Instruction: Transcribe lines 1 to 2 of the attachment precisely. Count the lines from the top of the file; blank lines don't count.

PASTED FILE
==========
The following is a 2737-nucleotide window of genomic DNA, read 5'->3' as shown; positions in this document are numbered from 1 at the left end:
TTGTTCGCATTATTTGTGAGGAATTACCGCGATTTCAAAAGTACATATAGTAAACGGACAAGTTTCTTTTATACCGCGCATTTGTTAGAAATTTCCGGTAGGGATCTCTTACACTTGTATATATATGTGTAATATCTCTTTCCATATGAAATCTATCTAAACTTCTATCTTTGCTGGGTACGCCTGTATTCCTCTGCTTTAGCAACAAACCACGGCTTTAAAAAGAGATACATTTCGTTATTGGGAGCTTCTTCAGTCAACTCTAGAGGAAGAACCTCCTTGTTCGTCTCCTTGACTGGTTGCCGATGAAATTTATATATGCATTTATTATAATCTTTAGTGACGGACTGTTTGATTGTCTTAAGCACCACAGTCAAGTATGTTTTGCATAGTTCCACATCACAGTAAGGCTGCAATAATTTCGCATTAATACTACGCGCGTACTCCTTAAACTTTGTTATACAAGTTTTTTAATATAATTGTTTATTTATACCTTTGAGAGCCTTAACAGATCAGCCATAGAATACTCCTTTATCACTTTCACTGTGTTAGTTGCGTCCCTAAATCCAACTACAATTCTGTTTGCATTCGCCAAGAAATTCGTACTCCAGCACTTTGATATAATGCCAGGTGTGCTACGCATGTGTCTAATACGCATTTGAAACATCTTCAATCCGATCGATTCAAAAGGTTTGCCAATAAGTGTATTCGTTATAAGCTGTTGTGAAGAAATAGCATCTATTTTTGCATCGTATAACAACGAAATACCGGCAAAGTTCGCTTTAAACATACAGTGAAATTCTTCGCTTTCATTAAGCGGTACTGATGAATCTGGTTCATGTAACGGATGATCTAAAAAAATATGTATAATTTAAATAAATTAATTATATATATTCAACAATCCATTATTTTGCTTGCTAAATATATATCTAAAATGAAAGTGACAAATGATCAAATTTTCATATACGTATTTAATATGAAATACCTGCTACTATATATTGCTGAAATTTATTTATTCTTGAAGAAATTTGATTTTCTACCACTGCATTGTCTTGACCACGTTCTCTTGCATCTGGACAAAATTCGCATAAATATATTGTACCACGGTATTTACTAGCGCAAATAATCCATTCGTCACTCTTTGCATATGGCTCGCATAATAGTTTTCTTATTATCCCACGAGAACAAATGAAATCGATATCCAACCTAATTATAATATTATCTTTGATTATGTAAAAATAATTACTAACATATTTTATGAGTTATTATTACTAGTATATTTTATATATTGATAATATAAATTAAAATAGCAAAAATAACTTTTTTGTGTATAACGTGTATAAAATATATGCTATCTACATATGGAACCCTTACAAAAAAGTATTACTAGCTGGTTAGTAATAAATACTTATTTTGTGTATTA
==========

The following is a 2737-nucleotide window of genomic DNA, read 5'->3' as shown; positions in this document are numbered from 1 at the left end:
TTGTTCGCATTATTTGTGAGGAATTACCGCGATTTCAAAAGTACATATAGTAAACGGACAAGTTTCTTTTATACCGCGCATTTGTTAGAAATTTCCGGTAGGGATCTCTTACACTTGTATATATATGTGTAATATCTCTTTCCATATGAAATCTATCTAAACTTCTATCTTTGCTGGGTACGCCTGTATTCCTCTGCTTTAGCAACAAACCACGGCTTTAAAAAGAGATACATTTCGTTATTGGGAGCTTCTTCAGTCAACTCTAGAGGAAGAACCTCCTTGTTCGTCTCCTTGACTGGTTGCCGATGAAATTTATATATGCATTTATTATAATCTTTAGTGACGGACTGTTTGATTGTCTTAAGCACCACAGTCAAGTATGTTTTGCATAGTTCCACATCACAGTAAGGCTGCAATAATTTCGCATTAATACTACGCGCGTACTCCTTAAACTTTGTTATACAAGTTTTTTAATATAATTGTTTATTTATACCTTTGAGAGCCTTAACAGATCAGCCATAGAATACTCCTTTATCACTTTCACTGTGTTAGTTGCGTCCCTAAATCCAACTACAATTCTGTTTGCATTCGCCAAGAAATTCGTACTCCAGCACTTTGATATAATGCCAGGTGTGCTACGCATGTGTCTAATACGCATTTGAAACATCTTCAATCCGATCGATTCAAAAGGTTTGCCAATAAGTGTATTCGTTATAAGCTGTTGTGAAGAAATAGCATCTATTTTTGCATCGTATAACAACGAAATACCGGCAAAGTTCGCTTTAAACATACAGTGAAATTCTTCGCTTTCATTAAGCGGTACTGATGAATCTGGTTCATGTAACGGATGATCTAAAAAAATATGTATAATTTAAATAAATTAATTATATATATTCAACAATCCATTATTTTGCTTGCTAAATATATATCTAAAATGAAAGTGACAAATGATCAAATTTTCATATACGTATTTAATATGAAATACCTGCTACTATATATTGCTGAAATTTATTTATTCTTGAAGAAATTTGATTTTCTACCACTGCATTGTCTTGACCACGTTCTCTTGCATCTGGACAAAATTCGCATAAATATATTGTACCACGGTATTTACTAGCGCAAATAATCCATTCGTCACTCTTTGCATATGGCTCGCATAATAGTTTTCTTATTATCCCACGAGAACAAATGAAATCGATATCCAACCTAATTATAATATTATCTTTGATTATGTAAAAATAATTACTAACATATTTTATGAGTTATTATTACTAGTATATTTTATATATTGATAATATAAATTAAAATAGCAAAAATAACTTTTTTGTGTATAACGTGTATAAAATATATGCTATCTACATATGGAACCCTTACAAAAAAGTATTACTAGCTGGTTAGTAATAAATACTTATTTTGTGTATTA